KNOWLEDGE THAT WORKS FOR BALTIMORE
The University of Baltimore is an integral part of the Baltimore region and state of Maryland. Founded in 1925, the university has for over 80 years educated civic leaders, business people, lawyers, and other skilled professionals who work in the region’s and state’s businesses, governments, courts, nonprofit and service organizations
The University of Baltimore identifies itself as an anchor institution, uniquely committed to strengthening the Baltimore area. In the global economy, the performance of an individual region is now shaped less by national trends or policies than by its own local ability to attract and retain a “creative class” of highly skilled individuals and to maintain a climate of innovation, diversity, and quality of life. Higher education takes on a new importance and role. In many metropolitan areas universities have become the largest single employer or largest economic sector. Therefore, the university must not only give graduates the skills to compete individually, but must also contribute to increasing their civic-mindedness and making the Baltimore region as a whole more competitive.
Our commitment to the Baltimore region (referred to by some as “regional stewardship”) expresses itself in all aspects of the institution: our student body, the curriculum, our faculty and their research, our staff and business operations, and the university’s location and facilities.
Most of our students come from this region, and most remain after graduation to contribute their creativity, energy, and skills to its business, public and nonprofit sectors. Our students reflect the diversity of the region, in terms of race and ethnicity, as well as age, experience, and background. Our classes celebrate the fact that many of our students are already productive, working members of society, and many of our faculty have considerable applied professional experience. The curriculum builds on these strengths, and features extensive action research, service learning, clinical practice, internships, and other forms of intense interaction with our urban environment, especially Central Baltimore. This active learning involvement builds professional skills and knowledge, strengthens the region, and enhances civic awareness.
The research and professional activities of our faculty similarly focus on addressing the challenges and maximizing the opportunities of the Baltimore region and the state. Often working closely with students and classes, faculty train nonprofit leaders to run their organizations more effectively, assist government agencies in performance assessment, archive historical records, organize comprehensive interventions to reduce school truancy, provide access to information technology, offer legal research and advice, conduct large-scale labor force analyses and economic evaluations, help design new products for small business, and conduct a host of other projects. These projects are often facilitated by UB’s strong research and outreach centers and conducted in partnership with many other organizations.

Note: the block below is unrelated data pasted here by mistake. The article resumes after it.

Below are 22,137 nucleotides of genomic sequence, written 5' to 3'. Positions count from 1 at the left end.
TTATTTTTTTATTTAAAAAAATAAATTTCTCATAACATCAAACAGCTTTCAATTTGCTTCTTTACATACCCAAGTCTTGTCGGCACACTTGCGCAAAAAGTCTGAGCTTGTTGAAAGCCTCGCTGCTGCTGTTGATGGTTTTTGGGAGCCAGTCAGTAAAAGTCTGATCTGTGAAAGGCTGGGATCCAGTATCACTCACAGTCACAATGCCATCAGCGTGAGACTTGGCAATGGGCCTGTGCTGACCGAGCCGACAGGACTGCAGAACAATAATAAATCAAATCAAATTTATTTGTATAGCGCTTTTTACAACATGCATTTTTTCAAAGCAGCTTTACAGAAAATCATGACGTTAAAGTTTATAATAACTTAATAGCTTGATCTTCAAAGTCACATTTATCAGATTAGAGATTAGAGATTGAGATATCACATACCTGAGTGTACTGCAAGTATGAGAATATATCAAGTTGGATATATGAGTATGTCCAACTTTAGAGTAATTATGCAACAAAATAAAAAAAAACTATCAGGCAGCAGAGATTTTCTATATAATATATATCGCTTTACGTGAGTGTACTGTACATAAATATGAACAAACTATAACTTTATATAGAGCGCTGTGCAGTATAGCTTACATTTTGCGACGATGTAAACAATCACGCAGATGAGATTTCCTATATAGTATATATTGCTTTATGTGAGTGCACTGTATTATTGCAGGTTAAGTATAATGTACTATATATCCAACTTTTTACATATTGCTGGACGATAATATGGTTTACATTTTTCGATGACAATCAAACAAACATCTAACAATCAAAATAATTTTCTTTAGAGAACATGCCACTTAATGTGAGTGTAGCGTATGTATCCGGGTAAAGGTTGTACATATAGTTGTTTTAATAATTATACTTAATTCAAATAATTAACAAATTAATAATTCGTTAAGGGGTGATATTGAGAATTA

UB’s staff help create a caring, involved community that flexibly meets the needs of a diverse student body. Through their civic and volunteer involvements, ranging from the leading civic and public organizations in the state to neighborhood churches and associations, our staff members enhance the quality of civic life. We also seek to strengthen the local economy by hiring people from the communities where our students live, and by purchasing goods and services from local businesses.
The university takes full advantage of its location in the cultural district of the city. Our buildings frequently welcome others for educational, cultural, and social events. New development projects are creating additional housing, shopping, and office facilities and raise the visibility of the campus. Through our involvement in the Central Baltimore Partnership and our leadership of the Central Baltimore Higher Education Collaborative, we work with other educational, neighborhood, and public organizations that share our commitment to improving the social and economic viability and appearance of the neighborhoods surrounding the university.
We believe that the university’s work is best done in partnership—a partnership in learning between students and faculty, in knowledge creation and application between the university and the civic, public, and private sectors, and in neighborhood and regional growth and development with all those committed to the Baltimore region. Finally, in all these pursuits we are mindful of our place in an increasingly global world. Even when focused locally, our “knowledge that works for Baltimore” is relevant everywhere.
Jessica Elfenbein Ph.D.